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Should the Rangers make Mike Minor available ahead of the trade deadline?

The Rangers know what Mike Minor can do on the mound but would they be better served trading him this week to help jumpstart their long term plans?
Credit: AP
Texas Rangers starting pitcher Mike Minor throws during the first inning of a baseball game against the Houston Astros, Saturday, July 13, 2019, in Arlington, Texas. (AP Photo/Brandon Wade)

DALLAS — With the Rangers’ skid hitting a season-high seven games in a row – following a sweep at the hands of the Astros in Houston – the conversations have started to turn from whether Texas will be a seller or a buyer to how much the club is willing to part with.

RELATED: Is it time for the Rangers to sell at the trade deadline?

While the expectation every year is to win baseball games, the overall expectation for this year was to put an entertaining product on the field and keep developing the core for the future. Playoffs certainly didn’t factor into the winter decision making of this club, much less making it to the World Series. 

It’s interesting how in this past week, with one to go until the trading deadline, the buyers and sellers have started to very clearly separate themselves from the pack. 

Whether it’s the Giants, who are making Bruce Bochy the figurehead of their sentimental hot streak, turning from seller into buyer, or fringe teams like the Angels and Padres, who were on the edge, much the same way Texas has been, starting to turn their focus towards selling, lines are being drawn. 

Sadly, but not 100% unexpectedly, Texas needs to start thinking about their potential returns on some of their short-term assets, and it starts with the marquee name who could be traded from their rotation.

Would You or Wouldn’t You: Trade Mike Minor

Why You Would: Minor has been a workhorse this year. In his first, unrestricted season back in a big league rotation, Mike Minor has proved that he can stay at the top of a rotation and thrive. On the season, Minor is 8-5 with a 2.86 ERA over 20 games and 129 innings pitched. He sports around a 3-to-1 strikeout to walk ratio and a manageable 1.160 WHIP. He’s shown that he can come back from spending significant time in the bullpen, working as a starter with an innings limit, and then coming back full-force to succeed as a first time All-Star in 2019. 

That’s a level of leadership in a rotation that a team with a few young arms on it with October hopes (Minnesota? Tampa? Milwaukee? St. Louis?) could severely benefit from.

With another year of control on his contract, even with his past three starts (the most recent of which wasn’t awful if you take out the homers), his trade value might never be higher for the Rangers. There should be just enough time for two more starts before the deadline, and since you CAN’T get rid of those past three starts, you can bet scouts will be looking to see exactly what his price should be.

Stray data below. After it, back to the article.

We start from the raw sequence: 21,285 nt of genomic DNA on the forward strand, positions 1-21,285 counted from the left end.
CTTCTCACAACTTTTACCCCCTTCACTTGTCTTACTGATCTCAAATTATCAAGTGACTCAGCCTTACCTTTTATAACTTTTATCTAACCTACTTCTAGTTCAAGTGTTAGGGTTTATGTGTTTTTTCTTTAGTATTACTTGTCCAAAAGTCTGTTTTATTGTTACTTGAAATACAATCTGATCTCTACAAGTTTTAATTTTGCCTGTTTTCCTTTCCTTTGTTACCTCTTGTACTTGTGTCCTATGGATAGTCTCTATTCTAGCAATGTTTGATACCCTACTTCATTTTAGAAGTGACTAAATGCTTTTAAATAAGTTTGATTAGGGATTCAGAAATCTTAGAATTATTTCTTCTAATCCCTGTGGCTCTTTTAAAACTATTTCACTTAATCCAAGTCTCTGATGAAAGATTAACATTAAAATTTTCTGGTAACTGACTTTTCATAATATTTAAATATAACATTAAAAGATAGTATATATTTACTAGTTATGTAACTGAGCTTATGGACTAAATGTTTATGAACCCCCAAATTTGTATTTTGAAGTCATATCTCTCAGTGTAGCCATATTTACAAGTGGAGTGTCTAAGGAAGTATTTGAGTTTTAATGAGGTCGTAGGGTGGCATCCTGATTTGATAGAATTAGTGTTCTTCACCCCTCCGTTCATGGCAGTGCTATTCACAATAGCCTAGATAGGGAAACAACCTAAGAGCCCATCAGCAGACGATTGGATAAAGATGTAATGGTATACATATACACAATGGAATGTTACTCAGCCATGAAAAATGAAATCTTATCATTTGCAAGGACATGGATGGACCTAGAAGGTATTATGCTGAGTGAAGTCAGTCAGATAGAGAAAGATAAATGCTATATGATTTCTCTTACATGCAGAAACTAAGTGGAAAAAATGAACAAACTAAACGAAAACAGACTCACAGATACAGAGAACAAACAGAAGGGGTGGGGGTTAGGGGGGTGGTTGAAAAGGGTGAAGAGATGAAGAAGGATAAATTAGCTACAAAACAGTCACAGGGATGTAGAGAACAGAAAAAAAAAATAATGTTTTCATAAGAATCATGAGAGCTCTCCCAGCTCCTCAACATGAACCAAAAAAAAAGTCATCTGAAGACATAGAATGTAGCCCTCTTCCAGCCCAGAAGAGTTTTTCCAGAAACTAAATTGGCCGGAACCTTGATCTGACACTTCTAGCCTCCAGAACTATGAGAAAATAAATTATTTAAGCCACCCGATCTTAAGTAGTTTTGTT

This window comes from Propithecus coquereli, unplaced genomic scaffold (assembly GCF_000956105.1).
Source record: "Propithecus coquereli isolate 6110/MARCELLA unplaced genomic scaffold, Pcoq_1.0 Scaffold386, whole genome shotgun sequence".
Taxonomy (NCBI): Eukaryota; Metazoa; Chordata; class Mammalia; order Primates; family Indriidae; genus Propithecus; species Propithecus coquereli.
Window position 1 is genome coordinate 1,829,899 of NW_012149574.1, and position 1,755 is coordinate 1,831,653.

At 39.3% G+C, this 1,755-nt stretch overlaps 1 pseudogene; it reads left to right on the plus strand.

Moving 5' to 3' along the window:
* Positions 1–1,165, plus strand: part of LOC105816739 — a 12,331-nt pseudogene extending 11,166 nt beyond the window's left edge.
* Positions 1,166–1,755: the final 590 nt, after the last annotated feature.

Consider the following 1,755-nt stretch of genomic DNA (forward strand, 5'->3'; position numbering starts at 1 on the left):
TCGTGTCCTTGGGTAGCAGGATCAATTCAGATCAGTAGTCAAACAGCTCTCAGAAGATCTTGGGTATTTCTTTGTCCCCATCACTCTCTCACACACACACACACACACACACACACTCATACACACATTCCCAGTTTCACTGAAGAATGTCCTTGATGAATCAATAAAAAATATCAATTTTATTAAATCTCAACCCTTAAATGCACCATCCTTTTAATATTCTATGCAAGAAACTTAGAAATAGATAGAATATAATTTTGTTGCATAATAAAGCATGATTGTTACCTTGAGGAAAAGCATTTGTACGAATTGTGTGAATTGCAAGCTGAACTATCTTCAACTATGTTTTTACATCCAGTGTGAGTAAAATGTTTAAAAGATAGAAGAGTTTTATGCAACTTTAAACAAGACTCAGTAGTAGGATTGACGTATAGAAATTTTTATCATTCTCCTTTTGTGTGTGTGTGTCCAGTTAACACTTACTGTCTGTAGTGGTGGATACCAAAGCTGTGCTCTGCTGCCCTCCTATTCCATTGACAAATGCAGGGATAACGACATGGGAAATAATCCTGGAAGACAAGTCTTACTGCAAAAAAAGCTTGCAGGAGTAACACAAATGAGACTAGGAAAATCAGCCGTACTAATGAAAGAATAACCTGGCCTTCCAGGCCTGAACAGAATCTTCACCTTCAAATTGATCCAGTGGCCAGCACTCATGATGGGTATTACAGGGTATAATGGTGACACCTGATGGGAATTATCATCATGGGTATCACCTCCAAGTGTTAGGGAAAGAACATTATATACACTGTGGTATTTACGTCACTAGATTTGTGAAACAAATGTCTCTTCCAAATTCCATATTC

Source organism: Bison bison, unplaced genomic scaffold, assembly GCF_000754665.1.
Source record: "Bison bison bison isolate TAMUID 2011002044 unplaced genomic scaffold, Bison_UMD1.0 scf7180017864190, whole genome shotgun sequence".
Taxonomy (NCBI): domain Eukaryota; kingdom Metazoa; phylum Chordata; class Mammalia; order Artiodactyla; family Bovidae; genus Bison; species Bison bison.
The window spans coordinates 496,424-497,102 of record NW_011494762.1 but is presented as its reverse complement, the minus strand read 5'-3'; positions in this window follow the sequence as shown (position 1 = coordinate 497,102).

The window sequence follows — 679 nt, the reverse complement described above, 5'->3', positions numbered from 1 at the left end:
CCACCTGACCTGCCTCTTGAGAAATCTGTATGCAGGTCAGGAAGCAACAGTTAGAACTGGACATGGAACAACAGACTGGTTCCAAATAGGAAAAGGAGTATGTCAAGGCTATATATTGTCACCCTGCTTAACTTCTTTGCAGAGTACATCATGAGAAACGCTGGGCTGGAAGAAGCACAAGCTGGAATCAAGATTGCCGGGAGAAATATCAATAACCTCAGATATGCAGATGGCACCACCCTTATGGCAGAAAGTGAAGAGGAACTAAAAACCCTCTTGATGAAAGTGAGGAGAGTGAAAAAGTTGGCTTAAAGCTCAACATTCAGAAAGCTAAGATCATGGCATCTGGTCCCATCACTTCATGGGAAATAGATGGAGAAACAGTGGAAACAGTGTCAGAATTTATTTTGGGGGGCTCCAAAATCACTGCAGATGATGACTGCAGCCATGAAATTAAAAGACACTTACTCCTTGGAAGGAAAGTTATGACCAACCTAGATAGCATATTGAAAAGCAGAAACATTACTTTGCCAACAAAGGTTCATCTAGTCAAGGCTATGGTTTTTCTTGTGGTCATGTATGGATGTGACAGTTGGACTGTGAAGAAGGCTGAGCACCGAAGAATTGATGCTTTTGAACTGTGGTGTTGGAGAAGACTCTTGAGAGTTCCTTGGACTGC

Can Minor be moved for a good return? Absolutely. Even if he performs poorly in the next two starts, a team is going to come for a lefty arm with an extra year of control. If he pitches how he did the first half of the season, then that gives Jon Daniels some bonus leverage in asking price. 

Why You Wouldn’t: Besides the obvious question of thinning out the 2019 rotation depth even further, you don’t really have to trade Minor. Conventional wisdom says that Minor should be the first to go if the Rangers are going to label themselves as sellers, but they could also just stand pat with the arms they have. 

Getting rid of Minor could mean that another young arm has to come up from the system a little ahead of his time. That has a domino effect on the rest of the pitching corps, as the bullpen gets pressed into heavier duty without an innings eater like Minor to go along with Lance Lynn. 

Supposing the Rangers do trade Minor, one possible option would be to bring back Derek Holland to absorb some innings as the former Ranger was just cut loose by the Giants on Sunday.

Nevertheless, keeping an eye on the future doesn’t necessarily mean selling off the present; it could also mean to keep strengthening what you have in the farm system by allowing them more time to mature.

Additionally, having Mike Minor be one of the top guys in the rotation going into 2020 and Globe Life Field wouldn't be the worst thing in the world for the Rangers. At his age, Minor, who will be 32 when the new field opens, could still have several years of winning baseball left in his arm. 

Additionally, with his experience in the bullpen, he could extend his usefulness beyond his starter years should the Rangers consider extending his team-friendly deal. It’s a longshot, but Texas could just turn around and choose to keep Minor for longer than just 2020. That would still be a move designed for the future of the club without losing the actual arm. 

If you can get two-three more years of top-to-middle of the rotation innings from the lefty and then shift him to the bullpen for a couple of years, wouldn’t that be optimizing a quality arm? With how Minor has been talking lately, if you move him, it sounds like any possibility of a reunion might be completely burned, even if the Rangers end up making 2021 their target year of contention.

With less than ten days to go until a decision on Minor has to come, the Rangers have a big choice to make. Do they want to trade him for assets that are valuable more in line with their next reasonable window of contention, or do they roll the dice on him continuing to be a valuable arm going forward and bank on him topping the rotation for their next playoff run?

Would you trade Mike Minor to help fuel the rebuild or hang onto him and hope he is a big part of a winning team in 2020? Share your thoughts with Matt on Twitter @FisherWritesMLB.

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